Online shopping has boomed over the last two decades. As our reliance on digital technology has increased, our scepticism of online spending has decreased.
At the time of the dot.com crash, online retailers such as Net-A-Porter and ASOS were launched, ushering in a new era of digital shopping trend.
Even as e-tailers became commonplace, many consumers still relied on traditional retail for their shopping requirements.
New payment technology has supported bricks-and-mortar retail. Software and technology such as Stripe, Square, ApplePay, and contactless have helped businesses integrate online sales in store. Luxury retailers such as Victoria Beckham have forgone traditional cash registers. Using iPads for instore transactions, helping sales assistants sell garments and accessories straight from the website if they aren’t in stock.
Surprisingly, older generations were a big driving force behind online spending. Over half of over 65s were shopping online pre-pandemic, making three to five online purchases a quarter.
In the last year though, the retail landscape has changed exponentially. A wholesale move towards online shopping and a digital age is upon us.
But what happened? And what’s next for both online and traditional retail?
COVID-19 and the high street
The biggest driver behind this sudden change has been the COVID-19 pandemic.
As most retailers have encountered long stretches of closures over the last year, online shopping has provided retailers and consumers with an outlet for selling and buying products.
Lockdown has meant a huge gap in high street retailers’ profits. Although the rise of ‘revenge shopping’ is seeing customers return in droves, online shopping has been a lifeline for retailers across the country in the past 12 months.
Consumers and digital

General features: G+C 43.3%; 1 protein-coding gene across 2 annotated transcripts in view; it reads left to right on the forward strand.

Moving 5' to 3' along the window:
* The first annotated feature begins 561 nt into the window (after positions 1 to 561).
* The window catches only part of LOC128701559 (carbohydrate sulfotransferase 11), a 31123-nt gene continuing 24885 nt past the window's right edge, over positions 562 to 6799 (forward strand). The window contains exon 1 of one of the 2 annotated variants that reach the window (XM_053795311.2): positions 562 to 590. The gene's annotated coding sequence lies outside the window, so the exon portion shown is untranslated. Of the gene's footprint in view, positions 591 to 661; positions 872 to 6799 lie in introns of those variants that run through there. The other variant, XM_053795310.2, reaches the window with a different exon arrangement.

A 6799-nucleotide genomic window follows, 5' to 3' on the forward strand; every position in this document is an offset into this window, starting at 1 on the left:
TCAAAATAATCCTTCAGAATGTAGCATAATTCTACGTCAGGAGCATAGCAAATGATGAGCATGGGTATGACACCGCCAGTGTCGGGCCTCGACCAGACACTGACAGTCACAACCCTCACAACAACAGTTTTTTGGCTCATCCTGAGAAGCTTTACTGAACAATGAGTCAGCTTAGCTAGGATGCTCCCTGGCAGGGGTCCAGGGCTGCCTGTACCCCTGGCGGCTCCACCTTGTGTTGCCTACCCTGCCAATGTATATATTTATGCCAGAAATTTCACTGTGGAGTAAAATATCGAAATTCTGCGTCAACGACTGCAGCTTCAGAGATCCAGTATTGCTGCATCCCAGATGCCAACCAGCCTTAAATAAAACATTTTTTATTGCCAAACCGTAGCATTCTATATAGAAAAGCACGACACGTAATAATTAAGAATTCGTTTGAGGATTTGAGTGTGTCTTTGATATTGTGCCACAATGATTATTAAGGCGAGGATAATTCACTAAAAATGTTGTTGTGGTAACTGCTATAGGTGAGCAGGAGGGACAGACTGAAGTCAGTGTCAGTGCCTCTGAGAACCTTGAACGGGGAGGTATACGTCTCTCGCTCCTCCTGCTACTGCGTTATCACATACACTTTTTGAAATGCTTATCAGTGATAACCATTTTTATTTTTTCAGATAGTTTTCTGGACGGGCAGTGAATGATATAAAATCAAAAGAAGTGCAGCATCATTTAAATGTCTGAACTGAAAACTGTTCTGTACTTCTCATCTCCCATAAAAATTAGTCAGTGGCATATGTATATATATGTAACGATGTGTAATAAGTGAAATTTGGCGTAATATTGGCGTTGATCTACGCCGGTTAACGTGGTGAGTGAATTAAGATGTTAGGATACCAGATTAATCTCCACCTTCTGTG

Many consumers were familiar with online shopping platforms before the pandemic hit. In fact for this reason, putting digital at the heart of their operations has been on the radar of many retailers for a while.
The last year has accelerated the move to digital though. During the first lockdowns online shopping was the only option for many to buy non-essential items, leading consumers to take advantage of digital retail more than ever.
The migration to online
As customers have moved their spending online, retailers have been improving their digital presence to meet consumer demands.
Leveraging the power of ecommerce platforms such as Magento has increased over the last year. Many small and medium businesses, who traditionally rely on foot traffic, have had to up their online game to compete with bigger brands.
In addition, small businesses have capitalised on the business features social media platforms offer in a way big brands haven’t been able to. Making use of social and ecommerce technology has helped small retailers adapt to a rapidly changing world.
Retailers are adapting
While small retailers rise to the challenge of meeting consumer needs in new and innovative ways, many larger retailers are navigating their way through a digital future.
Agile retailers who already had a strong online presence have moved their focus to digital.
Other retailers who had not invested in online unfortunately have not survived. But luckily, their product offerings have been picked up by big online retailers.
What’s next for retail?
As the high street opens up once more, many people are wondering what the future of retail will look like.
Digital technology is revolutionising the retail industry. Bricks-and-mortar stores will remain, but a blended traditional and online set up looks set to be the future.
Offering customers a visceral experience and the convenience of online shopping.